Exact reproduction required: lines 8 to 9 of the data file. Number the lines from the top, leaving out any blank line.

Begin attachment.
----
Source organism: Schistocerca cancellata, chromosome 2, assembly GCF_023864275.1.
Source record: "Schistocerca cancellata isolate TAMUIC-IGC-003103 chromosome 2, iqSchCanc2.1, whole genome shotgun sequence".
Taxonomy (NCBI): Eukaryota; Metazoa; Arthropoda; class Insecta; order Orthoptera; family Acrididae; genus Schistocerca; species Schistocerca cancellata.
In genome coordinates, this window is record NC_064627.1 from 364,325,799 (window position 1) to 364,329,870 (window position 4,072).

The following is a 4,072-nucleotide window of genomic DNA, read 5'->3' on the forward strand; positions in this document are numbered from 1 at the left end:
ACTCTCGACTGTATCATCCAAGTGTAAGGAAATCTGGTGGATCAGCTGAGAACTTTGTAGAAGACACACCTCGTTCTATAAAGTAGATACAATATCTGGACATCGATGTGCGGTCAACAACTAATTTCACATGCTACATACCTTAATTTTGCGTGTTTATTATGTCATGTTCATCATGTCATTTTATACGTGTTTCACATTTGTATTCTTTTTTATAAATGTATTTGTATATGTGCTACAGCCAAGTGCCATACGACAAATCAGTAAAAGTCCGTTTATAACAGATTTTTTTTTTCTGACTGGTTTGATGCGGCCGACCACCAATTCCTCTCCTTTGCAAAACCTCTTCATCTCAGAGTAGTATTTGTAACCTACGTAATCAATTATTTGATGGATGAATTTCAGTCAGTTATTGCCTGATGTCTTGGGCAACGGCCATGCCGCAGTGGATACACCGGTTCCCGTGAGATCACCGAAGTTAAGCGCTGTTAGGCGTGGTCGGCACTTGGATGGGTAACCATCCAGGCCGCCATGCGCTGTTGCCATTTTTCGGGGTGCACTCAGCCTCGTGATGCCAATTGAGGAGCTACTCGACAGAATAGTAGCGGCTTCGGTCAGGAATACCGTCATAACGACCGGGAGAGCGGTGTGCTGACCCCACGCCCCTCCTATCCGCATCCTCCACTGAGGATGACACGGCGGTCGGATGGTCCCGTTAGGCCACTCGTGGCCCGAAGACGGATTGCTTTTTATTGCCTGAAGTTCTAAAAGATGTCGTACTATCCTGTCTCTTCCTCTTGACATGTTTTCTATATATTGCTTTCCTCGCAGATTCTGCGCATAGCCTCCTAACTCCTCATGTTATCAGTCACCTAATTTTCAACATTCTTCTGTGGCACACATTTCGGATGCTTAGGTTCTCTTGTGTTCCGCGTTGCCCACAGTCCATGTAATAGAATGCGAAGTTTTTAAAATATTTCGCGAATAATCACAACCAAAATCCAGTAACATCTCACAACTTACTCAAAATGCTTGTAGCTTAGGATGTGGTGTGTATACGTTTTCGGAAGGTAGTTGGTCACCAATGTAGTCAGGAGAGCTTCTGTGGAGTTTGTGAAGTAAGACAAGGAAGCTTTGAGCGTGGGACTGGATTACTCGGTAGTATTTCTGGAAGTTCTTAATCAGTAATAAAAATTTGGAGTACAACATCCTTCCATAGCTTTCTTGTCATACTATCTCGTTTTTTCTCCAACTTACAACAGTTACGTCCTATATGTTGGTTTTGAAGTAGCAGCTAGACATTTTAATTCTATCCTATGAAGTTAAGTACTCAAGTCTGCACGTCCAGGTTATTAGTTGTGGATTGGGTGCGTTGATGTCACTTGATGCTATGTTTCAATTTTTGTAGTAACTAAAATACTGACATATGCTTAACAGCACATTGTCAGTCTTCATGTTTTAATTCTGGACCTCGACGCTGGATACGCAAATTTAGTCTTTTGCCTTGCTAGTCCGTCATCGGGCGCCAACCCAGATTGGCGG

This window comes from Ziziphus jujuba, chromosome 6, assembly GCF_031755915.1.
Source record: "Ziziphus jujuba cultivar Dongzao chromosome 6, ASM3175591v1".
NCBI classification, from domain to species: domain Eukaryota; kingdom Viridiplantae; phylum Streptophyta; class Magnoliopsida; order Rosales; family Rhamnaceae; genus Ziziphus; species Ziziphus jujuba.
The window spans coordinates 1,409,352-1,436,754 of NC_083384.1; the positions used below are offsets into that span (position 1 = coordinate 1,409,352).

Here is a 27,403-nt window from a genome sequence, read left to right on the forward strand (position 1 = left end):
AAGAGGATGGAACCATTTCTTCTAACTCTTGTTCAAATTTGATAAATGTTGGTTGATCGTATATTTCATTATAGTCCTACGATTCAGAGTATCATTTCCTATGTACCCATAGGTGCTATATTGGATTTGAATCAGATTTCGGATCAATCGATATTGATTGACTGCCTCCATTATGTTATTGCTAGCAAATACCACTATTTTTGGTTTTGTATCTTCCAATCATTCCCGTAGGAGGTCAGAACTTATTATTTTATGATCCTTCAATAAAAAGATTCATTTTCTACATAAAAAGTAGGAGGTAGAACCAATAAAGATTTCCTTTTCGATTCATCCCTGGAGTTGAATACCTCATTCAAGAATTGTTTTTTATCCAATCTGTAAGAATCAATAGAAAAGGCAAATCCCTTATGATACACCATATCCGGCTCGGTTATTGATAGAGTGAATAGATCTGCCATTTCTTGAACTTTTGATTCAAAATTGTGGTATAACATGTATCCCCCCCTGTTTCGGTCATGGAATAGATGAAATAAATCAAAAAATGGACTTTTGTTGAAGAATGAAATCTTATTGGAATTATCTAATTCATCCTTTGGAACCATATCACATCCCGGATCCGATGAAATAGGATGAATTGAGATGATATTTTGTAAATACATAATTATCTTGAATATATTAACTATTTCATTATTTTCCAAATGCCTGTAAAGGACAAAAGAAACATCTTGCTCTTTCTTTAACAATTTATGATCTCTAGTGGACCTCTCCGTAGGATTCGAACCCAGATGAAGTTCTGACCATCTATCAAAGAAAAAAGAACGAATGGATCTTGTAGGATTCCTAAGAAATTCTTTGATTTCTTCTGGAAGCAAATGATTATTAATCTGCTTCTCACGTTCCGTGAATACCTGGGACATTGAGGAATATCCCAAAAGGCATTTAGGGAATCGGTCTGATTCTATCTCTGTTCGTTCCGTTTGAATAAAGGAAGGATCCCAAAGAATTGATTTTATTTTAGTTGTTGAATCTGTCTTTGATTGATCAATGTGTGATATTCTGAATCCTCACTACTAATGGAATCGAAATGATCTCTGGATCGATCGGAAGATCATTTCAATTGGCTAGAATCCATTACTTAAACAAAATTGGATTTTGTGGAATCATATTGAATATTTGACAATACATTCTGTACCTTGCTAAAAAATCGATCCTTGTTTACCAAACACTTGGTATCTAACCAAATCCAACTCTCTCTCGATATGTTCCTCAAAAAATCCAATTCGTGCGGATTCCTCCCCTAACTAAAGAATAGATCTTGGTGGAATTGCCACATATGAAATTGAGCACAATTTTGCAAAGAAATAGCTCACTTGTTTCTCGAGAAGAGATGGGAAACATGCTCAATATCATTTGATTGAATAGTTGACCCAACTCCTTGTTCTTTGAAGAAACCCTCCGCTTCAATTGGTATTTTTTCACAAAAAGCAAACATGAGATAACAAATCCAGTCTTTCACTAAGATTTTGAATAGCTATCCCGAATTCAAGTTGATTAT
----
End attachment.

Source record: "Ziziphus jujuba cultivar Dongzao chromosome 6, ASM3175591v1".
NCBI classification, from domain to species: domain Eukaryota; kingdom Viridiplantae; phylum Streptophyta; class Magnoliopsida; order Rosales; family Rhamnaceae; genus Ziziphus; species Ziziphus jujuba.